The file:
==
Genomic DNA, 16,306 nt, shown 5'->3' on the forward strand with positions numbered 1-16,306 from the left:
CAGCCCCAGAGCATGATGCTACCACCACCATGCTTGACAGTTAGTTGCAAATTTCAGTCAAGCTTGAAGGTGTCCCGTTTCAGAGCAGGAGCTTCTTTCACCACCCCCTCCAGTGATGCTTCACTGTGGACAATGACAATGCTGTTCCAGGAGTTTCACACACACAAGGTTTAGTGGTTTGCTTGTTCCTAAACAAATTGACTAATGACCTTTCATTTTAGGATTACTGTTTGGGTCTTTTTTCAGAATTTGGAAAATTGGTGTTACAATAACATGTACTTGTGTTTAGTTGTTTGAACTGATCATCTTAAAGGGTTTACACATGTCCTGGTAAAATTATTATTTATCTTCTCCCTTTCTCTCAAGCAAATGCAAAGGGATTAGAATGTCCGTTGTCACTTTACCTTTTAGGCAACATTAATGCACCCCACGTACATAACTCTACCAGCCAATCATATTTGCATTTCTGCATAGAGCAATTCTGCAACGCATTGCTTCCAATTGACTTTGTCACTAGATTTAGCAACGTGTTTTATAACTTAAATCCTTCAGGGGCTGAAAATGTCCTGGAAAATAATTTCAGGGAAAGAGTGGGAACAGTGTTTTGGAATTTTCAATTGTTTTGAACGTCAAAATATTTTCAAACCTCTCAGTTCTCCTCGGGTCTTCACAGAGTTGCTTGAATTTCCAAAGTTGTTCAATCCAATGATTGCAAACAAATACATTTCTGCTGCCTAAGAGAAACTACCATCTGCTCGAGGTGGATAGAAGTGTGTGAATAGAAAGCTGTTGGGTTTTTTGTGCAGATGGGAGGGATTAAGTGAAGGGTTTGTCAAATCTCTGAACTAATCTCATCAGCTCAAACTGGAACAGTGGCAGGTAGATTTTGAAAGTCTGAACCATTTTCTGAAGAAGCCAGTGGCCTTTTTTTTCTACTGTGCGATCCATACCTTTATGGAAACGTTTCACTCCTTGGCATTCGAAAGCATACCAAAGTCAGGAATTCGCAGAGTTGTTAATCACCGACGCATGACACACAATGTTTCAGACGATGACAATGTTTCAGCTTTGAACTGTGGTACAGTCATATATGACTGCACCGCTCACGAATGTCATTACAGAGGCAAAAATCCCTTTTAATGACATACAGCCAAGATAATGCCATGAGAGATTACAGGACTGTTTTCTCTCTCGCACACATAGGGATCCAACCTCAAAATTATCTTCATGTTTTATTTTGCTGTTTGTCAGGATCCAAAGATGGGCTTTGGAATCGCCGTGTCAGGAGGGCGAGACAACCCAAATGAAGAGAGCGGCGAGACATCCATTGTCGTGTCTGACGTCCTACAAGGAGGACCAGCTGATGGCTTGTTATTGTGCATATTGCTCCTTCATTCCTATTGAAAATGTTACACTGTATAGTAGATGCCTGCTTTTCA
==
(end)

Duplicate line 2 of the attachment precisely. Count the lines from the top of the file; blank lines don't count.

CAGCCCCAGAGCATGATGCTACCACCACCATGCTTGACAGTTAGTTGCAAATTTCAGTCAAGCTTGAAGGTGTCCCGTTTCAGAGCAGGAGCTTCTTTCACCACCCCCTCCAGTGATGCTTCACTGTGGACAATGACAATGCTGTTCCAGGAGTTTCACACACACAAGGTTTAGTGGTTTGCTTGTTCCTAAACAAATTGACTAATGACCTTTCATTTTAGGATTACTGTTTGGGTCTTTTTTCAGAATTTGGAAAATTGGTGTTACAATAACATGTACTTGTGTTTAGTTGTTTGAACTGATCATCTTAAAGGGTTTACACATGTCCTGGTAAAATTATTATTTATCTTCTCCCTTTCTCTCAAGCAAATGCAAAGGGATTAGAATGTCCGTTGTCACTTTACCTTTTAGGCAACATTAATGCACCCCACGTACATAACTCTACCAGCCAATCATATTTGCATTTCTGCATAGAGCAATTCTGCAACGCATTGCTTCCAATTGACTTTGTCACTAGATTTAGCAACGTGTTTTATAACTTAAATCCTTCAGGGGCTGAAAATGTCCTGGAAAATAATTTCAGGGAAAGAGTGGGAACAGTGTTTTGGAATTTTCAATTGTTTTGAACGTCAAAATATTTTCAAACCTCTCAGTTCTCCTCGGGTCTTCACAGAGTTGCTTGAATTTCCAAAGTTGTTCAATCCAATGATTGCAAACAAATACATTTCTGCTGCCTAAGAGAAACTACCATCTGCTCGAGGTGGATAGAAGTGTGTGAATAGAAAGCTGTTGGGTTTTTTGTGCAGATGGGAGGGATTAAGTGAAGGGTTTGTCAAATCTCTGAACTAATCTCATCAGCTCAAACTGGAACAGTGGCAGGTAGATTTTGAAAGTCTGAACCATTTTCTGAAGAAGCCAGTGGCCTTTTTTTTCTACTGTGCGATCCATACCTTTATGGAAACGTTTCACTCCTTGGCATTCGAAAGCATACCAAAGTCAGGAATTCGCAGAGTTGTTAATCACCGACGCATGACACACAATGTTTCAGACGATGACAATGTTTCAGCTTTGAACTGTGGTACAGTCATATATGACTGCACCGCTCACGAATGTCATTACAGAGGCAAAAATCCCTTTTAATGACATACAGCCAAGATAATGCCATGAGAGATTACAGGACTGTTTTCTCTCTCGCACACATAGGGATCCAACCTCAAAATTATCTTCATGTTTTATTTTGCTGTTTGTCAGGATCCAAAGATGGGCTTTGGAATCGCCGTGTCAGGAGGGCGAGACAACCCAAATGAAGAGAGCGGCGAGACATCCATTGTCGTGTCTGACGTCCTACAAGGAGGACCAGCTGATGGCTTGTTATTGTGCATATTGCTCCTTCATTCCTATTGAAAATGTTACACTGTATAGTAGATGCCTGCTTTTCA